Amongst the students who spend time in the support base at school, Coconut Run has become very popular recently. This story won't make much sense unless you have had a go at Coconut Run! One of the aforementioned students comes to work in the maths staff base sometimes with a support assistant, and I have seen him playing Coconut Run sometimes after he has completed his set work. This week I saw him doing something different on Coconut Run. I asked him what he was doing, and he replied that he was making a catapult! Another boy in the base had had the idea, and it had caught on amongst the others. The creativity of young people amazes me. You can see some more fantastic creations on Youtube .
Showing posts from February, 2009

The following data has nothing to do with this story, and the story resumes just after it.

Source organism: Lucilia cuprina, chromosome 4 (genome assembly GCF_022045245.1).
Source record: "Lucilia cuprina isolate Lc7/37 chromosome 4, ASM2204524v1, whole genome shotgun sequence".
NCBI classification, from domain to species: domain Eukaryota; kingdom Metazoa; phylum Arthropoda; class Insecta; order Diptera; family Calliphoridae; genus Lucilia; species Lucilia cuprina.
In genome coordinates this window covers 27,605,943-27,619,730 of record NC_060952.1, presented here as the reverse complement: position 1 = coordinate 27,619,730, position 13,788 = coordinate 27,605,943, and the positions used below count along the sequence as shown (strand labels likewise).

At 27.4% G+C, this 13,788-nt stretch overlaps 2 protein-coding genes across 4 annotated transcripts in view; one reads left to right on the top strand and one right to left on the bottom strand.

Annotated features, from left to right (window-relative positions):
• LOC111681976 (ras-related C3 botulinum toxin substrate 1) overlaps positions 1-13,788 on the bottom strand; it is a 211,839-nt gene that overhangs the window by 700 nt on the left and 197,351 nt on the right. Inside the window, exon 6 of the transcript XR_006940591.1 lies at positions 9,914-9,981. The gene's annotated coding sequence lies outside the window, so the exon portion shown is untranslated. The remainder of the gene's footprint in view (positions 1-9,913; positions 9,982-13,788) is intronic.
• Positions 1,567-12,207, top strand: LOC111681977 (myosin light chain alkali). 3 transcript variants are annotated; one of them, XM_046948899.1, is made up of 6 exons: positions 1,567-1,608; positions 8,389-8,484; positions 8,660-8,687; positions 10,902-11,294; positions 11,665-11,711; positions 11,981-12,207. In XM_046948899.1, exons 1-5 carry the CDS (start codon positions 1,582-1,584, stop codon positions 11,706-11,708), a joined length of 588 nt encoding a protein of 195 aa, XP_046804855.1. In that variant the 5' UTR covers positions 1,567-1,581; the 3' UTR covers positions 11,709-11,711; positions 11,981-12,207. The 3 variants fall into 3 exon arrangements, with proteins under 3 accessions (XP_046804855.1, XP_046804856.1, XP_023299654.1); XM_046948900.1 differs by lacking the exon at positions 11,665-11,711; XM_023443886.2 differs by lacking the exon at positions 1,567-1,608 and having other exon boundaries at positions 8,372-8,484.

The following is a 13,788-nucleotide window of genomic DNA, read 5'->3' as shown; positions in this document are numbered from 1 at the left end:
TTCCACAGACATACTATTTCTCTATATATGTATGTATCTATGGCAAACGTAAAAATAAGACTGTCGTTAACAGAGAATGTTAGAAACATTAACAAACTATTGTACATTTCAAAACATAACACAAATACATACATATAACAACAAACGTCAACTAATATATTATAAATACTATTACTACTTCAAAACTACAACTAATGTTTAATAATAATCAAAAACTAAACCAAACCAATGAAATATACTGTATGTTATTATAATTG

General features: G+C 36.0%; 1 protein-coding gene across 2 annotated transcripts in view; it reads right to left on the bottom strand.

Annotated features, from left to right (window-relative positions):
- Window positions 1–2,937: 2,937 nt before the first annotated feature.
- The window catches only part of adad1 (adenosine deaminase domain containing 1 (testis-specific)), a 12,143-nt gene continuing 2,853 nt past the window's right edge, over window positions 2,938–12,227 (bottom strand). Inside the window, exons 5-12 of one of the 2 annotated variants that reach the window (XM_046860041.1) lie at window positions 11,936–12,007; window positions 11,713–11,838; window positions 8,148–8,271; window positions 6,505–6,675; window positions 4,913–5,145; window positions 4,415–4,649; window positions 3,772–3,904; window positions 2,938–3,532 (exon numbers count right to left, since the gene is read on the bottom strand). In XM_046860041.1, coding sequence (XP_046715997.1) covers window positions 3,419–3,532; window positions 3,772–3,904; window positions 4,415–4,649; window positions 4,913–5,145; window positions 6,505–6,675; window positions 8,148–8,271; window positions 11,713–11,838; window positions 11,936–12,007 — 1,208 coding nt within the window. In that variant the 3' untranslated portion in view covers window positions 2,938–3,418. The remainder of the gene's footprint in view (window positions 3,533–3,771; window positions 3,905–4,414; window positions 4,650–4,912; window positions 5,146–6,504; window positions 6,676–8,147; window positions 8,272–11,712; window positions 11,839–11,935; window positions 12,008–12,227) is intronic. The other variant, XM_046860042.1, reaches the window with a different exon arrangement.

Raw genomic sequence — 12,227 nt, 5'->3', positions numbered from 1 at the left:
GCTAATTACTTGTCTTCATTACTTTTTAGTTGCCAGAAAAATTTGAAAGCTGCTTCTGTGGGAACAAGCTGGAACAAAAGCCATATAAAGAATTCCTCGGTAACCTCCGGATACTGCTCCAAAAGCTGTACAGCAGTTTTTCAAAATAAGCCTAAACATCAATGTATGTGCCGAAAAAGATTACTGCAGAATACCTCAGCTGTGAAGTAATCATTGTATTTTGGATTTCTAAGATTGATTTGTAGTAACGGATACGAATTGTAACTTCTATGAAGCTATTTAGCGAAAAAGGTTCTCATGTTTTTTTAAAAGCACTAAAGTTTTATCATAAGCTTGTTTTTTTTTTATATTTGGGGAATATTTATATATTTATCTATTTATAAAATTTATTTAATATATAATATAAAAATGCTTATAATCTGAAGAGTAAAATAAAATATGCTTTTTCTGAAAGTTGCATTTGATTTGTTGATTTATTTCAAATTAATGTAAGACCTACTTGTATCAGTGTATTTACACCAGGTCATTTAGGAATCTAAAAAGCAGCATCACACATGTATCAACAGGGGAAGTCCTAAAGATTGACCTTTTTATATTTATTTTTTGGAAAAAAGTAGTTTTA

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We set by ability in S2, and my S2 class is a small set of the least able students. This week we were doing the old "join the dots" investigation from Standard Grade which looks at how you can generate circular patterns from simple formulas using modular arithmetic. They completed the bits I had intended them to do in a period of one hour. The next lesson, boy A asked "can we do some of those join the dot patterns really big today - like on a poster?" My lesson plan did not involve anything to do with the investigation, but I didn't rule it out. I asked them to think individually in silence for 2 minutes about exactly how we would do what the boy had suggested, then gathered the thoughts of the class. They identified that the two key problems would be: drawing a really big circle on a poster and; marking 18 equidistant points on the circumference. We had a fruitful discussion about ways of drawing a big circle, until boy B said (obviously excited about his